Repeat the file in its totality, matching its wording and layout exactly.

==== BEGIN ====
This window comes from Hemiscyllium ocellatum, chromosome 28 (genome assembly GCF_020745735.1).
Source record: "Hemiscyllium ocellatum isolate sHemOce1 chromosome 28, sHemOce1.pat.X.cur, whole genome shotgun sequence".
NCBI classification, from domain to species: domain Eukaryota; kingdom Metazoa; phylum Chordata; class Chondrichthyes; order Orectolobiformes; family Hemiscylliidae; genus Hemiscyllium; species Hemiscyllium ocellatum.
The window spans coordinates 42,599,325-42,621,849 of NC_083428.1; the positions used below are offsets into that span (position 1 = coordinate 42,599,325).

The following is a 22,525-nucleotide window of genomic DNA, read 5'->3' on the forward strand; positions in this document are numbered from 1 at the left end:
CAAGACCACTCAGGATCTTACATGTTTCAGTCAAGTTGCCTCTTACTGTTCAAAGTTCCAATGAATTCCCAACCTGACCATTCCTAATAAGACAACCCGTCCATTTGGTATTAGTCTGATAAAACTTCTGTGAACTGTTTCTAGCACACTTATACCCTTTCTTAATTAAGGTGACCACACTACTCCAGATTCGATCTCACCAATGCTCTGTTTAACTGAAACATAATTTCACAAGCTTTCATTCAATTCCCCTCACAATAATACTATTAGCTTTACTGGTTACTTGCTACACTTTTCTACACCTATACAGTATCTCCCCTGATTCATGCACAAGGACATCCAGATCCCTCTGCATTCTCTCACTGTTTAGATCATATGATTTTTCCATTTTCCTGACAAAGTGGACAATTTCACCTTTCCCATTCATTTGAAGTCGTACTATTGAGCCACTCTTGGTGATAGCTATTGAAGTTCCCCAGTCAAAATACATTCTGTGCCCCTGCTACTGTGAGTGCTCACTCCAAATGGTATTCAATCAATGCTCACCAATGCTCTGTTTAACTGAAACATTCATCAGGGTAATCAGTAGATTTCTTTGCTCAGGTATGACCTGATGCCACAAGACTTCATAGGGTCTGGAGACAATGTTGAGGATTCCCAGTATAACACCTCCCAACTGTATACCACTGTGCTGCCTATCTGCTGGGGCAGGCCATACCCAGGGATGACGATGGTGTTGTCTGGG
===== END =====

This window comes from Hemiscyllium ocellatum, chromosome 28 (genome assembly GCF_020745735.1).
Source record: "Hemiscyllium ocellatum isolate sHemOce1 chromosome 28, sHemOce1.pat.X.cur, whole genome shotgun sequence".
NCBI classification, from domain to species: domain Eukaryota; kingdom Metazoa; phylum Chordata; class Chondrichthyes; order Orectolobiformes; family Hemiscylliidae; genus Hemiscyllium; species Hemiscyllium ocellatum.
The window spans coordinates 42,599,325-42,621,849 of NC_083428.1; the positions used below are offsets into that span (position 1 = coordinate 42,599,325).

The following is a 22,525-nucleotide window of genomic DNA, read 5'->3' on the forward strand; positions in this document are numbered from 1 at the left end:
CAAGACCACTCAGGATCTTACATGTTTCAGTCAAGTTGCCTCTTACTGTTCAAAGTTCCAATGAATTCCCAACCTGACCATTCCTAATAAGACAACCCGTCCATTTGGTATTAGTCTGATAAAACTTCTGTGAACTGTTTCTAGCACACTTATACCCTTTCTTAATTAAGGTGACCACACTACTCCAGATTCGATCTCACCAATGCTCTGTTTAACTGAAACATAATTTCACAAGCTTTCATTCAATTCCCCTCACAATAATACTATTAGCTTTACTGGTTACTTGCTACACTTTTCTACACCTATACAGTATCTCCCCTGATTCATGCACAAGGACATCCAGATCCCTCTGCATTCTCTCACTGTTTAGATCATATGATTTTTCCATTTTCCTGACAAAGTGGACAATTTCACCTTTCCCATTCATTTGAAGTCGTACTATTGAGCCACTCTTGGTGATAGCTATTGAAGTTCCCCAGTCAAAATACATTCTGTGCCCCTGCTACTGTGAGTGCTCACTCCAAATGGTATTCAATCAATGCTCACCAATGCTCTGTTTAACTGAAACATTCATCAGGGTAATCAGTAGATTTCTTTGCTCAGGTATGACCTGATGCCACAAGACTTCATAGGGTCTGGAGACAATGTTGAGGATTCCCAGTATAACACCTCCCAACTGTATACCACTGTGCTGCCTATCTGCTGGGGCAGGCCATACCCAGGGATGACGATGGTGTTGTCTGGG